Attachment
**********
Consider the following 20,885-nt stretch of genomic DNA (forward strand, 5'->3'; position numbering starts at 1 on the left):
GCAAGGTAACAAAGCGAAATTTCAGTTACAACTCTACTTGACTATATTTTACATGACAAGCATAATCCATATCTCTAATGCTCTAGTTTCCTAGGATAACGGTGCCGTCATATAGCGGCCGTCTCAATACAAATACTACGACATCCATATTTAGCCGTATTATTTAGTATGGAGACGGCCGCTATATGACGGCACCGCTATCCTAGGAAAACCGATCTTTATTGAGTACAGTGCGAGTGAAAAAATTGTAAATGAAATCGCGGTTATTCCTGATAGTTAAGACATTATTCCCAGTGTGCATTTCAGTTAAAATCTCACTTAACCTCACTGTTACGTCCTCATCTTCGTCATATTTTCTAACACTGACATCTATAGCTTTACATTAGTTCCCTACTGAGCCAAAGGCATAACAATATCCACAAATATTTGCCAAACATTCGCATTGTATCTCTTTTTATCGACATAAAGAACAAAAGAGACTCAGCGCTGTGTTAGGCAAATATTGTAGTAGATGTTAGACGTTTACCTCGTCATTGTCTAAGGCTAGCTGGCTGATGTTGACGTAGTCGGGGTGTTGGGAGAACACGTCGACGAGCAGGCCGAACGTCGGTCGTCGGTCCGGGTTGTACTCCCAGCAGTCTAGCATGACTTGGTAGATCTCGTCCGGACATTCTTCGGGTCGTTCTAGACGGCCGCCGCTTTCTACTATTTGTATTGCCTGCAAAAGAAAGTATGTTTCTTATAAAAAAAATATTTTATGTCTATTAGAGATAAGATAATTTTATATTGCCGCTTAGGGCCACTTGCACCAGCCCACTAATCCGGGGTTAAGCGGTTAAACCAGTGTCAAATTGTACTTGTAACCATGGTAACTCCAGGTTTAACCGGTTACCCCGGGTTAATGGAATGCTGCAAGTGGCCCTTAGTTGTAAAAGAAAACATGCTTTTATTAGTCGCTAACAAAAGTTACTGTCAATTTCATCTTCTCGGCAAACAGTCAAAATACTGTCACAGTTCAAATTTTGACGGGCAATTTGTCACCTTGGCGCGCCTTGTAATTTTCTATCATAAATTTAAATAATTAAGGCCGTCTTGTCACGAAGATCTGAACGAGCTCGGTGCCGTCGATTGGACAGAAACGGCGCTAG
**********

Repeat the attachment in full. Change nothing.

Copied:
Consider the following 20,885-nt stretch of genomic DNA (forward strand, 5'->3'; position numbering starts at 1 on the left):
GCAAGGTAACAAAGCGAAATTTCAGTTACAACTCTACTTGACTATATTTTACATGACAAGCATAATCCATATCTCTAATGCTCTAGTTTCCTAGGATAACGGTGCCGTCATATAGCGGCCGTCTCAATACAAATACTACGACATCCATATTTAGCCGTATTATTTAGTATGGAGACGGCCGCTATATGACGGCACCGCTATCCTAGGAAAACCGATCTTTATTGAGTACAGTGCGAGTGAAAAAATTGTAAATGAAATCGCGGTTATTCCTGATAGTTAAGACATTATTCCCAGTGTGCATTTCAGTTAAAATCTCACTTAACCTCACTGTTACGTCCTCATCTTCGTCATATTTTCTAACACTGACATCTATAGCTTTACATTAGTTCCCTACTGAGCCAAAGGCATAACAATATCCACAAATATTTGCCAAACATTCGCATTGTATCTCTTTTTATCGACATAAAGAACAAAAGAGACTCAGCGCTGTGTTAGGCAAATATTGTAGTAGATGTTAGACGTTTACCTCGTCATTGTCTAAGGCTAGCTGGCTGATGTTGACGTAGTCGGGGTGTTGGGAGAACACGTCGACGAGCAGGCCGAACGTCGGTCGTCGGTCCGGGTTGTACTCCCAGCAGTCTAGCATGACTTGGTAGATCTCGTCCGGACATTCTTCGGGTCGTTCTAGACGGCCGCCGCTTTCTACTATTTGTATTGCCTGCAAAAGAAAGTATGTTTCTTATAAAAAAAATATTTTATGTCTATTAGAGATAAGATAATTTTATATTGCCGCTTAGGGCCACTTGCACCAGCCCACTAATCCGGGGTTAAGCGGTTAAACCAGTGTCAAATTGTACTTGTAACCATGGTAACTCCAGGTTTAACCGGTTACCCCGGGTTAATGGAATGCTGCAAGTGGCCCTTAGTTGTAAAAGAAAACATGCTTTTATTAGTCGCTAACAAAAGTTACTGTCAATTTCATCTTCTCGGCAAACAGTCAAAATACTGTCACAGTTCAAATTTTGACGGGCAATTTGTCACCTTGGCGCGCCTTGTAATTTTCTATCATAAATTTAAATAATTAAGGCCGTCTTGTCACGAAGATCTGAACGAGCTCGGTGCCGTCGATTGGACAGAAACGGCGCTAG